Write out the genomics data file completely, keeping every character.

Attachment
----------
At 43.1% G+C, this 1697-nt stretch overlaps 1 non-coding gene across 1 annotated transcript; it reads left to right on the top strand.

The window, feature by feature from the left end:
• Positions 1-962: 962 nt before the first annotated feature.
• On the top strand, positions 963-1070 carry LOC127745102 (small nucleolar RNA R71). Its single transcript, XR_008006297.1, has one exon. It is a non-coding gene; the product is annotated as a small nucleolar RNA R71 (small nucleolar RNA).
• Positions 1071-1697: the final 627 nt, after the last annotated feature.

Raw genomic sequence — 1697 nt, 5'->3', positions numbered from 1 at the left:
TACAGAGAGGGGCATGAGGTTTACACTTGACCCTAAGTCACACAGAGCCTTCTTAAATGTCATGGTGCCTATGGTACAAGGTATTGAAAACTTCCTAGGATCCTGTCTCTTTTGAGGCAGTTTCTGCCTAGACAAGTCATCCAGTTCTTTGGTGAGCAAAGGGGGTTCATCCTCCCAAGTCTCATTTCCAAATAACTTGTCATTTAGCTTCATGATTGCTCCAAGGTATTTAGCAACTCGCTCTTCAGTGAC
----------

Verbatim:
At 43.1% G+C, this 1697-nt stretch overlaps 1 non-coding gene across 1 annotated transcript; it reads left to right on the top strand.

The window, feature by feature from the left end:
• Positions 1-962: 962 nt before the first annotated feature.
• On the top strand, positions 963-1070 carry LOC127745102 (small nucleolar RNA R71). Its single transcript, XR_008006297.1, has one exon. It is a non-coding gene; the product is annotated as a small nucleolar RNA R71 (small nucleolar RNA).
• Positions 1071-1697: the final 627 nt, after the last annotated feature.

Raw genomic sequence — 1697 nt, 5'->3', positions numbered from 1 at the left:
TACAGAGAGGGGCATGAGGTTTACACTTGACCCTAAGTCACACAGAGCCTTCTTAAATGTCATGGTGCCTATGGTACAAGGTATTGAAAACTTCCTAGGATCCTGTCTCTTTTGAGGCAGTTTCTGCCTAGACAAGTCATCCAGTTCTTTGGTGAGCAAAGGGGGTTCATCCTCCCAAGTCTCATTTCCAAATAACTTGTCATTTAGCTTCATGATTGCTCCAAGGTATTTAGCAACTCGCTCTTCAGTGAC